When first rumored, the pairing of rock god Robert Plant and bluegrass lass Alison Krauss threatened to be a clash of sensibilities.
But last year's Grammy-winning album
proved otherwise. With the help of producer and bandleader T-Bone Burnett, the two found common ground in eerie, swampy American roots music that mixed blues, early rock-and-roll, and country ballads.
The extroverted Plant and introverted Krauss met halfway on the album, and they did so onstage at the Borgata Sunday night, entering with big smiles from opposite sides as the band kicked into "Rich Woman," the New Orleans hit from the mid-1950s.
What followed was a two-hour, country music-style revue (which will come to the Mann Center for the Performing Arts on July 12), with the two singing in unison sometimes, but with Plant taking the lead for a few songs, then Krauss, then both stepping aside for Burnett to sing a few.
And there was plenty of room to highlight the all-star backing band: Burnett on rhythm guitar; Buddy Miller on lead guitars and electric mandolin (bringing more twang and velocity than did Marc Ribot on the album); Stuart Duncan, whom Krauss called "my favorite musician in the whole world," on banjo, fiddle and mandolin (his close harmonies with Krauss on the country gospel classic "Green Pastures" were highlights). Dennis Crouch on stand-up bass and Jay Bellerose on drums reprised their roles from the album (Bellerose was particularly brilliant driving a spacious, syncopated rhythm on "Fortune Teller," another New Orleans classic).
Although everyone took turns in the spotlight, they formed an ego-less band of restrained virtuosos, including Plant, whose Led Zeppelin persona was all ego (he reportedly turned down a $100 million offer for a Led Zep reunion tour for this one).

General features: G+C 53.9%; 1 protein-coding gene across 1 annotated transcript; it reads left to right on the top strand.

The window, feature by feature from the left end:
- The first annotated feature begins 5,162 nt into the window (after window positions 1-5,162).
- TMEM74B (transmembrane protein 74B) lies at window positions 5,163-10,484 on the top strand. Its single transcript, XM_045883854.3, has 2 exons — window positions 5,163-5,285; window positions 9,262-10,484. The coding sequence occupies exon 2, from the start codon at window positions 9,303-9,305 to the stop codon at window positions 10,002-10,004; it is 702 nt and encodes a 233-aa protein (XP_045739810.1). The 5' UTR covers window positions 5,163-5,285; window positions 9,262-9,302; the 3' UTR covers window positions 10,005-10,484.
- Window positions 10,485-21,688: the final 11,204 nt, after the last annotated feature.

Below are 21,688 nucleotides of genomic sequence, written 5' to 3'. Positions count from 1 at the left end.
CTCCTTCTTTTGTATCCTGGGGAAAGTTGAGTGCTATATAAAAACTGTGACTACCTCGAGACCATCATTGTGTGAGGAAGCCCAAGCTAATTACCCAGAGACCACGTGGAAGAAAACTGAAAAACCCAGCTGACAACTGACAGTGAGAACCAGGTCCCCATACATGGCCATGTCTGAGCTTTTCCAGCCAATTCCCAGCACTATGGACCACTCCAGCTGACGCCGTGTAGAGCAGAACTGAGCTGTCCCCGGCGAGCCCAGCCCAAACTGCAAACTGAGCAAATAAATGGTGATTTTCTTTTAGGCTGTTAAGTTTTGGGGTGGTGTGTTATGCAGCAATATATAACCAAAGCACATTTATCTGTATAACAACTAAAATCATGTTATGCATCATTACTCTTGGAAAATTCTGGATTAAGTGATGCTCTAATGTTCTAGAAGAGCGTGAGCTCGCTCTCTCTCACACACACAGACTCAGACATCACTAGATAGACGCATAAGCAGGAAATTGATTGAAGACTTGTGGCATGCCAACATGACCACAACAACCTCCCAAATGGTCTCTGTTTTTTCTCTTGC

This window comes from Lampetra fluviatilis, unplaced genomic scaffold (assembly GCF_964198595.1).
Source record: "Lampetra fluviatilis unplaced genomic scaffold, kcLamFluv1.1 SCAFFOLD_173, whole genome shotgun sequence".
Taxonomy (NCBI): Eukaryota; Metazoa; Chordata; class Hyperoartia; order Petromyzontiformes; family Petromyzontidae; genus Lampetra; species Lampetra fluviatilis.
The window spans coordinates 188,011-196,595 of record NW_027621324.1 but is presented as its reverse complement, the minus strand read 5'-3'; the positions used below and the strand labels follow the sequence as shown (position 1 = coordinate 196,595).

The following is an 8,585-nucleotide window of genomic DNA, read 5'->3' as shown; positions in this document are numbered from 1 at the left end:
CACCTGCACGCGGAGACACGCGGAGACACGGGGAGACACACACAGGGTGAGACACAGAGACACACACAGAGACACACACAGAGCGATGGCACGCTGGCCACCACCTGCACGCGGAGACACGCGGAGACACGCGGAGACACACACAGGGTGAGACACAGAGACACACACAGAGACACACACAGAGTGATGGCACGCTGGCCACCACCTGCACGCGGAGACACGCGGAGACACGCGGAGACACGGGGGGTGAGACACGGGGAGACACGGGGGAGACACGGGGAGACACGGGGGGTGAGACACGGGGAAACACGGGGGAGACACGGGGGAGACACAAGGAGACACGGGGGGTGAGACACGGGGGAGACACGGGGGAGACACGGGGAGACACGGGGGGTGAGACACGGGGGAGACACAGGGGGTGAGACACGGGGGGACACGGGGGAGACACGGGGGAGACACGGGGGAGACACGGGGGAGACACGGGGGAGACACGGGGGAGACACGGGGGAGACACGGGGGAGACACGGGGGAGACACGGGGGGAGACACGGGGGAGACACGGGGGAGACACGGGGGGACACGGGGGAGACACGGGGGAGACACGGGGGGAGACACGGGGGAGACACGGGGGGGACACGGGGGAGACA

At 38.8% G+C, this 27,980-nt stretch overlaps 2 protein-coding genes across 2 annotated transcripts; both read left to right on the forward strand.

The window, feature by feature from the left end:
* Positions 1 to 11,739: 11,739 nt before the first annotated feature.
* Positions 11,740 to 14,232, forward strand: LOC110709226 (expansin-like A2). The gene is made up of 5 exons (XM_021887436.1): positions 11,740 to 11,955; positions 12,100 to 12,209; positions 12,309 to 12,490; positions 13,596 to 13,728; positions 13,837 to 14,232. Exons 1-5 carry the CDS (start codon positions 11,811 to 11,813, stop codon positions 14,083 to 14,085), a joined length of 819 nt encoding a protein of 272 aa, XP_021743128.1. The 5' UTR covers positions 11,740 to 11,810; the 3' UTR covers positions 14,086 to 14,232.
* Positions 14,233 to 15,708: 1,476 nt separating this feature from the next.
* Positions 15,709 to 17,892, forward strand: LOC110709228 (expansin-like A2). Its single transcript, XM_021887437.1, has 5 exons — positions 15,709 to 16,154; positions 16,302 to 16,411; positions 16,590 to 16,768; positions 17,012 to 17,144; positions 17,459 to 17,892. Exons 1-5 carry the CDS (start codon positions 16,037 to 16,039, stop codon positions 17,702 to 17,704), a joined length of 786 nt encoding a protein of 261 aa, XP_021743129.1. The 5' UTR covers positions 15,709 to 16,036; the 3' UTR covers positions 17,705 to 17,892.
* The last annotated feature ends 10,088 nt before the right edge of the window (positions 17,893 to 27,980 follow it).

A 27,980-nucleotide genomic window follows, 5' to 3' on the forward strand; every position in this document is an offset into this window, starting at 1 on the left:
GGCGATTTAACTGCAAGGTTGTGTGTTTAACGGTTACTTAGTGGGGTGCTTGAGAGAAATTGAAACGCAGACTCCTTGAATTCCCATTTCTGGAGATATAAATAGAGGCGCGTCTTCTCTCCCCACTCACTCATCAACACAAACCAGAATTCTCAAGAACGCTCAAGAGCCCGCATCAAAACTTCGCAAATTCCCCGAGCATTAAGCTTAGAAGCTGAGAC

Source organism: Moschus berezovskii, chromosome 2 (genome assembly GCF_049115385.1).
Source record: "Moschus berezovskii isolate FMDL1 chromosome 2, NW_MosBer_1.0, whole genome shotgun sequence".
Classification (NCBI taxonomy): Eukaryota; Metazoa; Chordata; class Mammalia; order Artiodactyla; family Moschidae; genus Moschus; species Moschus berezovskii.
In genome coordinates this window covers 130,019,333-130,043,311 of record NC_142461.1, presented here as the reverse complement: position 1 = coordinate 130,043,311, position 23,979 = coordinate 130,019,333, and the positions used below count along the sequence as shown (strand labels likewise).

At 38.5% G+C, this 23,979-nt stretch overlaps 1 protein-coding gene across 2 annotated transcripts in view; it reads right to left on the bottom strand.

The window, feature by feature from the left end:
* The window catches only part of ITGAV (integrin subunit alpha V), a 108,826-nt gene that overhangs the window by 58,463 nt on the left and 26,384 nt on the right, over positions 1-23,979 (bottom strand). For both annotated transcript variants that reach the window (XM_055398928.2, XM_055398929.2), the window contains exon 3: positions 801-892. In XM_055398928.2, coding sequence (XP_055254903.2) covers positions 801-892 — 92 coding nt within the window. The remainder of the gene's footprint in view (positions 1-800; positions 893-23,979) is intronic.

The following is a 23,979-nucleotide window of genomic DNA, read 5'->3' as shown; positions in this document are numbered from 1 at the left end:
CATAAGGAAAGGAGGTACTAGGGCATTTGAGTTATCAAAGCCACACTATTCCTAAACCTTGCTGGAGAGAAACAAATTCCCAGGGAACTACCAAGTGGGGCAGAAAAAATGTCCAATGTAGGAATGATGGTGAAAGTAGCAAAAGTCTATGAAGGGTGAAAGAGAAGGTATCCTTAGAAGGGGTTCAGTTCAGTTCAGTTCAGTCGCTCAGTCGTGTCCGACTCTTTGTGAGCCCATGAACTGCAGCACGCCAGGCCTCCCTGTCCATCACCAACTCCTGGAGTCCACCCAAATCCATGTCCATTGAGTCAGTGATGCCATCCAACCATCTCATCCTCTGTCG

Dressed in a flowing red shirt and iridescent burgundy slacks, with his long curly locks and goatee, Plant did some understated hip-shaking and mike stand-swinging, and with his piercing stare and joyful grin, he owned the stage, whether for Townes Van Zandt's cry of existential pain "Nothin' " or for a rave-up romp through the Everly Brothers' "Gone, Gone, Gone."
And yes, they did a few Zeppelin classics: "Rock and Roll" as a slow, sexy ballad, with Plant signaling for the backing "ahh-ahhs" from the sold-out audience that skewed in age closer to Plant's 59 than Krauss' 37; "The Ballad of Evermore" as a mandolin-backed duet; and "Black Country Woman," amped-up and banjo-driven, with Krauss shouting along with Plant.
Those shouts shocked, because Krauss has made a virtue of restraint throughout her career. She looked demure in a backless black blouse and black slacks, and her smiles seemed shy, but her singing and fiddling were anything but: this was a meeting of equals. Her leads on the a cappella "Down to the River to Pray," with Duncan, Plant and Miller doing close harmonies, and on the ancient folk ballad "Mattie Groves" (inserted in the middle of Plant's "In the Mood") were highlights.
After a hand-clapping romp through the gospel classic "You Don't Knock" and a loose and joyful version of George Jones' "One Woman Man," the encore ended with its most beautiful moment: Krauss singing lead with Plant in subtle harmony on the sad valedictory ballad "Long Journey Home."
Sharon Little, who got her start at Ardmore's MilkBoy Cafe, opened with a set of bluesy rock and R&B. She's got a great voice (and a giggly speaking style), but she was bound to pale compared with the vocalists that followed her.